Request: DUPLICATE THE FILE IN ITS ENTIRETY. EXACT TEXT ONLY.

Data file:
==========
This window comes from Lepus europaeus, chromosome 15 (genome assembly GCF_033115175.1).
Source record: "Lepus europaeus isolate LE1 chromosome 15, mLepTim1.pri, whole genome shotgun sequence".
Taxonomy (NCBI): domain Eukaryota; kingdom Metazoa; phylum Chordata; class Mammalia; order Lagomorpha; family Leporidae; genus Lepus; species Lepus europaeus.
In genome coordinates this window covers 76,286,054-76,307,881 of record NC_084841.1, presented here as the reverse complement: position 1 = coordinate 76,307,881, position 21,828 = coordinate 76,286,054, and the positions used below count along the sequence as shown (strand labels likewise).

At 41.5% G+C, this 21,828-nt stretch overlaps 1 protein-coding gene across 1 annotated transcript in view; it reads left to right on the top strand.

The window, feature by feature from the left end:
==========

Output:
This window comes from Lepus europaeus, chromosome 15 (genome assembly GCF_033115175.1).
Source record: "Lepus europaeus isolate LE1 chromosome 15, mLepTim1.pri, whole genome shotgun sequence".
Taxonomy (NCBI): domain Eukaryota; kingdom Metazoa; phylum Chordata; class Mammalia; order Lagomorpha; family Leporidae; genus Lepus; species Lepus europaeus.
In genome coordinates this window covers 76,286,054-76,307,881 of record NC_084841.1, presented here as the reverse complement: position 1 = coordinate 76,307,881, position 21,828 = coordinate 76,286,054, and the positions used below count along the sequence as shown (strand labels likewise).

At 41.5% G+C, this 21,828-nt stretch overlaps 1 protein-coding gene across 1 annotated transcript in view; it reads left to right on the top strand.

The window, feature by feature from the left end: